Huntsville, Ala. – Several recent polls show a majority of Americans welcome the news that COVID-19 vaccines are set to roll out soon, but there are some who are opposed to taking it.
News 19 spoke with Mark McDaniel, an attorney in Huntsville, who believes it’s likely that employers in Alabama will require their employees to be vaccinated, and that refusing to do so could get you fired. McDaniel said that’s because Alabama is an “at will” state, where employees can be fired for essentially any reason. Only a few potential exceptions to the law exist, including health issues or religious grounds.
McDaniel added that employers, particularly those with workers on the front lines, like hospitals, now also have a greater responsibility to do everything they can to ensure staff and patients aren’t infected by the virus in the workplace. The attorney said that allowing a worker to remain employed, without getting vaccinated, would likely be considered negligence on the part of a hospital, and added that the same legal principle applies to many other industries.
“A grocery store, lets say. The person says I’m not going to take the test. Ok well then if there’s nothing else you can do around here, but be around people, then you’re fired,” said McDaniel.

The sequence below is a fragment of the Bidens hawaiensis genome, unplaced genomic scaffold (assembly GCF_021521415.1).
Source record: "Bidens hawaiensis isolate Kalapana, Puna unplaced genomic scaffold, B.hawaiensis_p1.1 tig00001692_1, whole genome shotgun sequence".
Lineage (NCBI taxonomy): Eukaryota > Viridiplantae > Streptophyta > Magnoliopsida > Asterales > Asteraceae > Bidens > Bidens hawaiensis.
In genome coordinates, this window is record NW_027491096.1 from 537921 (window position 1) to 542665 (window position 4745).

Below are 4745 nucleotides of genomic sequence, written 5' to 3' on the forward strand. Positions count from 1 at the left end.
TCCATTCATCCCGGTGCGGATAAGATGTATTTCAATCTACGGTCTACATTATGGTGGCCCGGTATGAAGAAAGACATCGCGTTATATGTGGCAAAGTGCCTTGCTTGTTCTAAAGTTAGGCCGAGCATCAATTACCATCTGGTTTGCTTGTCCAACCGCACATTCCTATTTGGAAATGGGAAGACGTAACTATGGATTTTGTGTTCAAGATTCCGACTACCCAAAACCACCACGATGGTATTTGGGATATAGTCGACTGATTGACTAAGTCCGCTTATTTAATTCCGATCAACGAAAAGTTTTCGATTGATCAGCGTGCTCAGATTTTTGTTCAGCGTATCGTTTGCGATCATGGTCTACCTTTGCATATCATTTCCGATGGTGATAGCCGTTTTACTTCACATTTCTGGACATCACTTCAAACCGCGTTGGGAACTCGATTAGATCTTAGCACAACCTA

The attorney said employees can try to make a case against taking the vaccine for health or religious reasons, but they still likely won’t have much luck if their job requires them to interact with the public or other staff.
“You go in front of that jury, and you say yes I fired the person, yes they told me they had religious reasons, but I couldn’t have this person serving people. How much money is a jury going to give that person?” said McDaniel.
McDaniel said it’s likely that the only people who may be able to keep their jobs without getting vaccinated are those who are able to work completely remotely. And, he added, that those planning on making that request to their employer should do so right away.
“Talk to your employer right now, if you’re not going to take this vaccine, talk to that employer, even if it’s not a health reason or religious reason. Talk to that employer, try to make some accommodation,” said McDaniel.
McDaniel said he doubts that any requirement to get a COVID-19 vaccine will come down from either the state or federal level.
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